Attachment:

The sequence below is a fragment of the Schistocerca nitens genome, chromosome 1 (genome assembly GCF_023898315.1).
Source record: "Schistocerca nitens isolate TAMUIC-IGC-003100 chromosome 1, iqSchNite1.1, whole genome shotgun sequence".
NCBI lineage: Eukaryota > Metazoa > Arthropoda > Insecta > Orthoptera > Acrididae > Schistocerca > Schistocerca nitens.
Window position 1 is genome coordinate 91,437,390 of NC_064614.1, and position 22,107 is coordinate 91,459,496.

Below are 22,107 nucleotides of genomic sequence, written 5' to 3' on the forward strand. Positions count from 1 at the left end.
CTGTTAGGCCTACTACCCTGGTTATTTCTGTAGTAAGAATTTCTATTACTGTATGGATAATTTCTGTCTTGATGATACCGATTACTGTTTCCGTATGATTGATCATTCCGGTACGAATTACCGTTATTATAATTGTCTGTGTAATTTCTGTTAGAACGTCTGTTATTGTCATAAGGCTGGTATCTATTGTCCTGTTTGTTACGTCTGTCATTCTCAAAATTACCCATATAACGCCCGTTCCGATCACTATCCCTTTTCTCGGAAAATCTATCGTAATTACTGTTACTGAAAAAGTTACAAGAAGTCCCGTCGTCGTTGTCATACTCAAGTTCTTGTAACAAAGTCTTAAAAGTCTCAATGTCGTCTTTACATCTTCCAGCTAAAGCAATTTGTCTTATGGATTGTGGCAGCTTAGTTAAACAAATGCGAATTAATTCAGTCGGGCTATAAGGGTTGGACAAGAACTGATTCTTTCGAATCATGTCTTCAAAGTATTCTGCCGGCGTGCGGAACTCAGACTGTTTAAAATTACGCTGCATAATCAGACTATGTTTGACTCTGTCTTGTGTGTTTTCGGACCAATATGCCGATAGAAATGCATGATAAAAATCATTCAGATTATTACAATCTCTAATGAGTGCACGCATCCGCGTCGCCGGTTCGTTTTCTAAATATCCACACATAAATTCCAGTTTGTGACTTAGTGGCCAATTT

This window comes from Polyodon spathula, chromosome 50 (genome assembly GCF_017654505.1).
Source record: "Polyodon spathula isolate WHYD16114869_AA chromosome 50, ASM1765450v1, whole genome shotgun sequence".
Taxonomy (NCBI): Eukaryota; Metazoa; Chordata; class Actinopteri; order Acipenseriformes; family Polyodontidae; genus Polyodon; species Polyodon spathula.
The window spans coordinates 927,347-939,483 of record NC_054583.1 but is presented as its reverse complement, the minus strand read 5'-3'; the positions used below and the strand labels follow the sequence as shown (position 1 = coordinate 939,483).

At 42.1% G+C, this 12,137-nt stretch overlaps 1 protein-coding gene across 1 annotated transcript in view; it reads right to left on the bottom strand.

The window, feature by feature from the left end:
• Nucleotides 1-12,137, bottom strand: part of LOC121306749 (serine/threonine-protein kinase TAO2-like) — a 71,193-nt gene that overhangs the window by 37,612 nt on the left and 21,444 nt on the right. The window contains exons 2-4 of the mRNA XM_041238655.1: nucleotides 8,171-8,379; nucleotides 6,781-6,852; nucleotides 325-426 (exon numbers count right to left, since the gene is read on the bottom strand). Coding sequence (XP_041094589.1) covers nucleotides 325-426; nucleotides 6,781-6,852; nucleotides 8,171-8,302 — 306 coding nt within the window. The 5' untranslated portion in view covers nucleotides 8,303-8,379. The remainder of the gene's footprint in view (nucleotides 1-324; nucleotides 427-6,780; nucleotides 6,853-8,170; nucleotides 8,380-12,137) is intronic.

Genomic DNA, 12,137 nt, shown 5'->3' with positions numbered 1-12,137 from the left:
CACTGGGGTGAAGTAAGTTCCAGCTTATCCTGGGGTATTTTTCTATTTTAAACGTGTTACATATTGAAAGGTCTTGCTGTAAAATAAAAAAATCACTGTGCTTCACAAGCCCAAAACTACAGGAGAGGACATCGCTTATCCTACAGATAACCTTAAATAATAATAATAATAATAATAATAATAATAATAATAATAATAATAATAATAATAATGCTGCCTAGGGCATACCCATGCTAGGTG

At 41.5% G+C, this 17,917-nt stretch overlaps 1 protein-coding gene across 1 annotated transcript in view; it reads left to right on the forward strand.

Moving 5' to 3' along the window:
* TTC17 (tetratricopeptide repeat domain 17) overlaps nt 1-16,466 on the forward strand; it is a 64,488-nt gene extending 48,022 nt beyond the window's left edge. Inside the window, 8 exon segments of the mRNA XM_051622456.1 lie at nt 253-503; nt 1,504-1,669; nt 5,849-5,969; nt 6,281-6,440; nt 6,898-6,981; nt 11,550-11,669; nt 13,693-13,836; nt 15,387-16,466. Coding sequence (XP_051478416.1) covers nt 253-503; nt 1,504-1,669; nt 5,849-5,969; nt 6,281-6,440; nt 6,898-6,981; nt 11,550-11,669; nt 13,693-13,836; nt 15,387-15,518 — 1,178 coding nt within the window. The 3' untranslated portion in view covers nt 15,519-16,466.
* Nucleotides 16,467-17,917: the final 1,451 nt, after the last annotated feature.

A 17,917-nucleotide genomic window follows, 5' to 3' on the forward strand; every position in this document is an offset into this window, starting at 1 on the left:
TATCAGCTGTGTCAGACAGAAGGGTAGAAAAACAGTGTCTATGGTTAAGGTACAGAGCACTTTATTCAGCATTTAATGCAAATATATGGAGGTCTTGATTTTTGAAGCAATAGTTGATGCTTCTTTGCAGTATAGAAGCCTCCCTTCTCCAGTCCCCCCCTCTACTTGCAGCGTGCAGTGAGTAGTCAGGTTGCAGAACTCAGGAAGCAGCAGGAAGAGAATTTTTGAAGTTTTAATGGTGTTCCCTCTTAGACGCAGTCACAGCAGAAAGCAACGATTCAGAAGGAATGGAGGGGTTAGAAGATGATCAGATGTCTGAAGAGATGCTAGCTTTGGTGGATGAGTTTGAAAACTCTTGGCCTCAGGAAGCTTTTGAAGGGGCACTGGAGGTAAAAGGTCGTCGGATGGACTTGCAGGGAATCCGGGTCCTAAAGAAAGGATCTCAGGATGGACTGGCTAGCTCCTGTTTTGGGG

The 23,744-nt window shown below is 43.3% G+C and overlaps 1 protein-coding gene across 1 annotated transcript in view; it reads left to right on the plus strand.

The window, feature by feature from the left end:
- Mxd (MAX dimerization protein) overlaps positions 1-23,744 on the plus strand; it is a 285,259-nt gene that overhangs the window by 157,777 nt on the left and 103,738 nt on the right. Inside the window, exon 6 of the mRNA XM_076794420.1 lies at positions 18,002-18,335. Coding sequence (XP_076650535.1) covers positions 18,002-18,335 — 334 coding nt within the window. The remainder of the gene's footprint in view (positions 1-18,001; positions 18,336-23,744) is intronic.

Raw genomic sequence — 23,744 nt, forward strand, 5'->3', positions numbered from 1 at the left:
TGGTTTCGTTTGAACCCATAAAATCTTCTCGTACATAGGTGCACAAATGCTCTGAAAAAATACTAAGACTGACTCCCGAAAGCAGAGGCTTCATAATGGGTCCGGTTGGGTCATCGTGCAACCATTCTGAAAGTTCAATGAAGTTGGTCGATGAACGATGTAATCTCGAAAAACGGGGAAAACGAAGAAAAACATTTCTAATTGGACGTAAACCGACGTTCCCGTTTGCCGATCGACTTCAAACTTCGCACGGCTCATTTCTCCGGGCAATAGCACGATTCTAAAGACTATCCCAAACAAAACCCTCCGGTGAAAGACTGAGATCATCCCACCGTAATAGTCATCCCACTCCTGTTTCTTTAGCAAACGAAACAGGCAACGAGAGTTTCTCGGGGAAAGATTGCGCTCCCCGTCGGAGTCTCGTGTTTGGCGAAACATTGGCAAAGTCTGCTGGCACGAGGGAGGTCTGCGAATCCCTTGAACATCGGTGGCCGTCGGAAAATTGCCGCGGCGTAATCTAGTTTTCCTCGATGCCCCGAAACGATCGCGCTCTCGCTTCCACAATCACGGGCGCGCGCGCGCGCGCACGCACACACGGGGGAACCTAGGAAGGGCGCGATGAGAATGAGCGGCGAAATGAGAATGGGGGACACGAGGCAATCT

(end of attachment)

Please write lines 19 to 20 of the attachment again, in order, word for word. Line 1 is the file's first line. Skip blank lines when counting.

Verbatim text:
* Nucleotides 16,467-17,917: the final 1,451 nt, after the last annotated feature.

A 17,917-nucleotide genomic window follows, 5' to 3' on the forward strand; every position in this document is an offset into this window, starting at 1 on the left: